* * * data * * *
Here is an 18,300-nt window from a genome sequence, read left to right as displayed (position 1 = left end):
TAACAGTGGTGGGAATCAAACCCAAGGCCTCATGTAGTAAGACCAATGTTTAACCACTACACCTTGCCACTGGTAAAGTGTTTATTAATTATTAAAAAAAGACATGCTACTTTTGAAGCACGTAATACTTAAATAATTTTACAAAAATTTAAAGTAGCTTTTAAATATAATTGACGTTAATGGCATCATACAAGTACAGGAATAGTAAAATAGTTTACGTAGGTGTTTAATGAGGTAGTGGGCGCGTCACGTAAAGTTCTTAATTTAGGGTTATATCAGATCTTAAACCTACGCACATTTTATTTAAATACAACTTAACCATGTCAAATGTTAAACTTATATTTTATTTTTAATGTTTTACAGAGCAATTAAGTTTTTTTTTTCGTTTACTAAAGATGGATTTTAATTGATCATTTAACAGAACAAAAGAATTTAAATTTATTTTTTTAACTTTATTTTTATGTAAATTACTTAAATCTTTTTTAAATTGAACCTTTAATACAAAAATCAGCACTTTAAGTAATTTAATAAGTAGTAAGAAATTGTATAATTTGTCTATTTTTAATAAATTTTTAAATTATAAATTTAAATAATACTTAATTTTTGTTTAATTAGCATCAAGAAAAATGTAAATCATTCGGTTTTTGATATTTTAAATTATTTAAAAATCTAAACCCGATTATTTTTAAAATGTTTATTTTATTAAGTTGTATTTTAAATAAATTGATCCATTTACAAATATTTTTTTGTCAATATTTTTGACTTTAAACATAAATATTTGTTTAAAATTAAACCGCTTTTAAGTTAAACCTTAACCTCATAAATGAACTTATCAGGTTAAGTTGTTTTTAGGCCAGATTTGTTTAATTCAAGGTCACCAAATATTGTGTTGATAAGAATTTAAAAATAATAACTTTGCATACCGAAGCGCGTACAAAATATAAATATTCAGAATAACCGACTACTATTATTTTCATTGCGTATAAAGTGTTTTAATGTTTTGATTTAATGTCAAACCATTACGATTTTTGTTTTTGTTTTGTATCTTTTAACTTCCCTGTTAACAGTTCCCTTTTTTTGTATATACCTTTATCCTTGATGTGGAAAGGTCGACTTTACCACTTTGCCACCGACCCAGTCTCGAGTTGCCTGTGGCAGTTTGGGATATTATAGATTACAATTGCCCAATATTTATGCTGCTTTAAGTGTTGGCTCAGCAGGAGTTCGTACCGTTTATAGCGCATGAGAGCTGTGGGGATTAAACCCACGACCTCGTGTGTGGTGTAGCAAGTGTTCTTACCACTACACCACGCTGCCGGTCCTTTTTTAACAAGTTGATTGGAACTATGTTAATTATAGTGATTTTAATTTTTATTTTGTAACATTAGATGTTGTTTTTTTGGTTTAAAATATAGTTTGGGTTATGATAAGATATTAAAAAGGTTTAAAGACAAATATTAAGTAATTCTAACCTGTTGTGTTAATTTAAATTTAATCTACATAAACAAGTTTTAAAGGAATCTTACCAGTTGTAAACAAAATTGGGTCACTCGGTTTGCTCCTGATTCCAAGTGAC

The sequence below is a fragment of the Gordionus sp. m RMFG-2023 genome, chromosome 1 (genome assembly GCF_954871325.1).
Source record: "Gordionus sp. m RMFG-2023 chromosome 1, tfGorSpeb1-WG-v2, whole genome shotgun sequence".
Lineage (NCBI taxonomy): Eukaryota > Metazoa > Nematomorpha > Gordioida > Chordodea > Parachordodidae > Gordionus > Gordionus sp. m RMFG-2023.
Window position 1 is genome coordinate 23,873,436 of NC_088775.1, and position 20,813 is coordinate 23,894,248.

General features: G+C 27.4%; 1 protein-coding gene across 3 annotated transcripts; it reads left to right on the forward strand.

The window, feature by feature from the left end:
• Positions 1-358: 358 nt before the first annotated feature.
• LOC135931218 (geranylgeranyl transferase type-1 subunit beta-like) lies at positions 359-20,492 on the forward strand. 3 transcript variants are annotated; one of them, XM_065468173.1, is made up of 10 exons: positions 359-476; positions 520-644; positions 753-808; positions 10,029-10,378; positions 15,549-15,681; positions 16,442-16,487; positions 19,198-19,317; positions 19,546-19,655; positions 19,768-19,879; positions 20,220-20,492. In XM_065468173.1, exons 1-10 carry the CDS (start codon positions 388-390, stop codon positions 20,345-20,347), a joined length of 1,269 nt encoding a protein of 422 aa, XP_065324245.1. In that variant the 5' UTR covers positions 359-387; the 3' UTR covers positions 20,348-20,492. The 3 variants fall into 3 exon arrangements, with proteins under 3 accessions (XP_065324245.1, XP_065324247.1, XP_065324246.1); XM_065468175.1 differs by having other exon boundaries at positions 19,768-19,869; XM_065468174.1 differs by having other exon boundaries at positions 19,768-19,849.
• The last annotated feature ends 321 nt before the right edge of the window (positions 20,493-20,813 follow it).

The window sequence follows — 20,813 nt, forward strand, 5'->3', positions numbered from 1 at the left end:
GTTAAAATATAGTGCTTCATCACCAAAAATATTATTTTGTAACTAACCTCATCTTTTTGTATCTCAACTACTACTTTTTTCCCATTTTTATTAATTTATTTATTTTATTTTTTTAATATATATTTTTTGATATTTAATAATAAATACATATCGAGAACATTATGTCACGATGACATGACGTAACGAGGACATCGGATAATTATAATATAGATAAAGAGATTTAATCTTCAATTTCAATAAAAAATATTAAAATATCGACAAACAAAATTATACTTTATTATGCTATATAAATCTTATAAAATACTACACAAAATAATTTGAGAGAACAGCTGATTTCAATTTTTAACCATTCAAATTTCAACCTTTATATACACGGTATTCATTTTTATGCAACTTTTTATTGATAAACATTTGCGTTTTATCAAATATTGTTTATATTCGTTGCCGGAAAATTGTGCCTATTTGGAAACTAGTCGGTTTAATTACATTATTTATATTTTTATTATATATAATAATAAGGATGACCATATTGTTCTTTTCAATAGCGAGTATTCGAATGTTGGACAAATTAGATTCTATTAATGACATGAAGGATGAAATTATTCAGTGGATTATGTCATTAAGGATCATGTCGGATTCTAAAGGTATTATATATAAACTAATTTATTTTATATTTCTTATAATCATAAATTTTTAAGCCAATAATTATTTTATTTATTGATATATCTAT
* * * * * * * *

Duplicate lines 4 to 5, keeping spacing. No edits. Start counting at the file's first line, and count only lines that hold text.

Source record: "Gordionus sp. m RMFG-2023 chromosome 1, tfGorSpeb1-WG-v2, whole genome shotgun sequence".
Lineage (NCBI taxonomy): Eukaryota > Metazoa > Nematomorpha > Gordioida > Chordodea > Parachordodidae > Gordionus > Gordionus sp. m RMFG-2023.